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We Are Shaped

“We, I would venture to guess, are the books we have read, the paintings we have seen, the music we have heard and forgotten, the streets we have walked. We are our childhood, our family, some friends, a few loves, more than a few disappointments. A sum reduced by infinite subtractions. We are shaped by different times, hobbies, and creeds.” — Sergio Pitol, The Art of Flight

What we experience matters a great deal in our lives, for these are the building blocks to a deeper understanding of ourselves and the world around us. What we experience defines us, making us more inclined to learn more, which in turn prompts us to leap into another unknown. That accumulation of experiences is our sum. Our sum is us at this moment, with more to come.

What shapes us is most interesting in the context of omission. For what we miss also shapes us. Perhaps explaining why FOMO (fear of missing out) is such a common experience, but more likely just leaving us not fully fleshed out in an area where we sense we don’t have the full picture. We all wonder at what might have been at times, thinking about pursuits cut short, excuses we made about time or money or priorities that created a void of omission that nags us still. Friends offering a quarter berth any time I want to visit their sailboat is a tantalizing draw even as I write this, wondering if the opportunity will ever present itself again. Omission haunts us, even as life fills in around us.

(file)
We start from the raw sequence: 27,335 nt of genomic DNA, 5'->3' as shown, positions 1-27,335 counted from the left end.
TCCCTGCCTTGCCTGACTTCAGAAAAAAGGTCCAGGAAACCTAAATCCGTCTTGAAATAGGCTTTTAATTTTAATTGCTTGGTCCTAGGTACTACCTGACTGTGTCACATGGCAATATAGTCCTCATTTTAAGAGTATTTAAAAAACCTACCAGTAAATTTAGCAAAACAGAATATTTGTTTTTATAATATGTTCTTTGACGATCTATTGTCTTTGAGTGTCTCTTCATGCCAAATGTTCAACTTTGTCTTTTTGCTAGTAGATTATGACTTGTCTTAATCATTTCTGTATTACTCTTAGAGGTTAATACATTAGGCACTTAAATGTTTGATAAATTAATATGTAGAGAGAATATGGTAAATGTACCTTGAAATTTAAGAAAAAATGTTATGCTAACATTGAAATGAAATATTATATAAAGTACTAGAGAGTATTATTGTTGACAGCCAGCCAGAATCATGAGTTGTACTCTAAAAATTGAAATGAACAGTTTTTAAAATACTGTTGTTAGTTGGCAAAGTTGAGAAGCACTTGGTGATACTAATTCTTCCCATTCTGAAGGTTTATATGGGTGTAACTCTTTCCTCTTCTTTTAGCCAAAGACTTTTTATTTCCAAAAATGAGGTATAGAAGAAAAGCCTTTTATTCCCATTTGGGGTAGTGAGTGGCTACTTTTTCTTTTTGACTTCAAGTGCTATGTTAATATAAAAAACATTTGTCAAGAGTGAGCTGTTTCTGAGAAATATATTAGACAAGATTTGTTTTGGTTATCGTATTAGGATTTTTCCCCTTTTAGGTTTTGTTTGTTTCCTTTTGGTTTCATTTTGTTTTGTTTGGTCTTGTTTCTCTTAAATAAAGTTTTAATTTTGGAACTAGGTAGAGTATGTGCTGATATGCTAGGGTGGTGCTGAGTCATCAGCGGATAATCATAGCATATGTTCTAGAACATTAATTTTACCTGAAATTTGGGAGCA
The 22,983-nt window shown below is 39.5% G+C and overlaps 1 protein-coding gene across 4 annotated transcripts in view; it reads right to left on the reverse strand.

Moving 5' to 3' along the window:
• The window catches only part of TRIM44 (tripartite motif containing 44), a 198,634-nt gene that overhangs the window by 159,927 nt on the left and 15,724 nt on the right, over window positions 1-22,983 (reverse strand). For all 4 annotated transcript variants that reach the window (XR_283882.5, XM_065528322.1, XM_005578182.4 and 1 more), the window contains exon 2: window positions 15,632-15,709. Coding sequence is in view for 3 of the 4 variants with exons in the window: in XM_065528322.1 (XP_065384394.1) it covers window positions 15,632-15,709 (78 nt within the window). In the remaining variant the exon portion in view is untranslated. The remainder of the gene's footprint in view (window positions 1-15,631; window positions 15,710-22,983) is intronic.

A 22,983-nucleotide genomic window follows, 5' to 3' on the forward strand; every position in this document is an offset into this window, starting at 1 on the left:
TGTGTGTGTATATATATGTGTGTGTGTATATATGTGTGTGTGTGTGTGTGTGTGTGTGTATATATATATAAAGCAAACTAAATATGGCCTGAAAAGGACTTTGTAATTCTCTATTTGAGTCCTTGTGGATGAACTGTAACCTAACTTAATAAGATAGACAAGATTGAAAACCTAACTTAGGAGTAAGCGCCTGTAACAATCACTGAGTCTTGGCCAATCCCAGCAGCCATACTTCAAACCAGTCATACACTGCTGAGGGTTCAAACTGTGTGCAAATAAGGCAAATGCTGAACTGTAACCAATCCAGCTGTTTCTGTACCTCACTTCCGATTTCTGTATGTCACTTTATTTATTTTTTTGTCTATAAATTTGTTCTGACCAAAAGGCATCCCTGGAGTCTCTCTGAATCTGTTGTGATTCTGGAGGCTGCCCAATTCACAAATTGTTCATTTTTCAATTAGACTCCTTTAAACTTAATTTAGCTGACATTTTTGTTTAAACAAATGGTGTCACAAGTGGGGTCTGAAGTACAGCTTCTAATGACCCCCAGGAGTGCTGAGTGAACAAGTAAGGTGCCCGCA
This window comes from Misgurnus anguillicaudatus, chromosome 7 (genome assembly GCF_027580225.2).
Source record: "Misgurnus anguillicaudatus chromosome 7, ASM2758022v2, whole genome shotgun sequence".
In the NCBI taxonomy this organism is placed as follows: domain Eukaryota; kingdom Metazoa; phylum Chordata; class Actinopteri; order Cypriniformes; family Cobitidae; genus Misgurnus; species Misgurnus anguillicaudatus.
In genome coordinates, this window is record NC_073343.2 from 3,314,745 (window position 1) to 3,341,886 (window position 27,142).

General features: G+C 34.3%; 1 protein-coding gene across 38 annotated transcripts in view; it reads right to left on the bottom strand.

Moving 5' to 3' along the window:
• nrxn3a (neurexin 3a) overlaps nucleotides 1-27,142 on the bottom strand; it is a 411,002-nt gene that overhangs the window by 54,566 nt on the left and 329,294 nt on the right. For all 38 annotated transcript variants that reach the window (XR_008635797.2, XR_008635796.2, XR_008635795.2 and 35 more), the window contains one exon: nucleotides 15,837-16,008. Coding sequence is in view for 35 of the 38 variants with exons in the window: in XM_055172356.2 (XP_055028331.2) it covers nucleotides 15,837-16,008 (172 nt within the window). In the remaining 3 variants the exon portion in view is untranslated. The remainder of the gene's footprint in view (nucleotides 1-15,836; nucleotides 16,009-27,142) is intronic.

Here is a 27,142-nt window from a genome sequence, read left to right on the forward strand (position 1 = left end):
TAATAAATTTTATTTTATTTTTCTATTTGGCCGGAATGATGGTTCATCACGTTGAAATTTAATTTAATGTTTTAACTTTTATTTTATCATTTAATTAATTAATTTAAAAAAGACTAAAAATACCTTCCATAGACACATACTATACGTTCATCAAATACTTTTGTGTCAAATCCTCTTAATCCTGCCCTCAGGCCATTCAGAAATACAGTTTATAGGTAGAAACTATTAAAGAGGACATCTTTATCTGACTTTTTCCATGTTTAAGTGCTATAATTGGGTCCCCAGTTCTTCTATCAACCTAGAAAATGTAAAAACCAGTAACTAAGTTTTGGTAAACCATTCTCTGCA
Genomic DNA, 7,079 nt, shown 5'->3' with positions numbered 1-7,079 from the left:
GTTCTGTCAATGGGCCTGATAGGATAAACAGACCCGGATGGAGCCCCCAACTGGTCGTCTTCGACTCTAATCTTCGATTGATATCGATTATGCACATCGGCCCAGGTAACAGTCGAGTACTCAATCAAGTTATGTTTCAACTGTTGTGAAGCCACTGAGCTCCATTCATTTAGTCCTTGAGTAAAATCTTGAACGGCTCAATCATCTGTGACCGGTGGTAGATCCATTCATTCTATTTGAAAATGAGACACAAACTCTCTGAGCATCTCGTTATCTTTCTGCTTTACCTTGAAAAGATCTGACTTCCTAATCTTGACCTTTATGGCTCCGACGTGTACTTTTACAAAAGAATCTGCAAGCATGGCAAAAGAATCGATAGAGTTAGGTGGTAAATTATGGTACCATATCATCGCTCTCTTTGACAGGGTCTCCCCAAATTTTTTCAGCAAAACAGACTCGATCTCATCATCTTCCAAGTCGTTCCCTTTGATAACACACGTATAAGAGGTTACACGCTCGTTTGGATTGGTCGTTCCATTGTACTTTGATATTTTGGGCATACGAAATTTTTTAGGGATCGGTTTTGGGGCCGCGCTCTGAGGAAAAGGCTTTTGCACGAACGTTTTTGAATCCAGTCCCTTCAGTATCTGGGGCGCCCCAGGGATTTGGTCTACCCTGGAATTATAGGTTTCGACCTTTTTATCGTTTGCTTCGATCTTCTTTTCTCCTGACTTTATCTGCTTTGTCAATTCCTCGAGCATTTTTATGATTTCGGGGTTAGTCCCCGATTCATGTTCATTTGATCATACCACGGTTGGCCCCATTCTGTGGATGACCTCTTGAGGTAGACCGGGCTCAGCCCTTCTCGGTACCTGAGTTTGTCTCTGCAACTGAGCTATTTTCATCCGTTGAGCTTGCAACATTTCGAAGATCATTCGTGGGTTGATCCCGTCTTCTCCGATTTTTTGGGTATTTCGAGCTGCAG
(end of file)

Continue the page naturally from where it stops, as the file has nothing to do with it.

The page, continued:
“We must resist the temptation to drift along, reacting to whatever happens to us next, and deliberately select targets, from activities to relationships, that are worthy of our finite supplies of time and attention.” — Winifred Gallagher, Rapt: Attention and the Focused Life

The trick is to avoid the drift. Put aside the insignificant distractions that relentlessly steal our time and attention and decide what will shape us. Life is short enough, we ought to set our sails in the direction we want to go in, and accumulate the experiences that will define our identity for the rest of our days.

As our accumulation of experiences grows it naturally builds momentum. It makes us more interesting at cocktail parties, perhaps, but it mostly puts wind in our sails. We become more confident in our ability to handle the unknown, to make it known, and in turn make it part of who we are. When done well, we become deliberate in what those experiences will be. In this way we create our identity while we define our lives. That’s something to aspire to, don’t you think? For it leaves us wanting more, which is a great way to begin each day.

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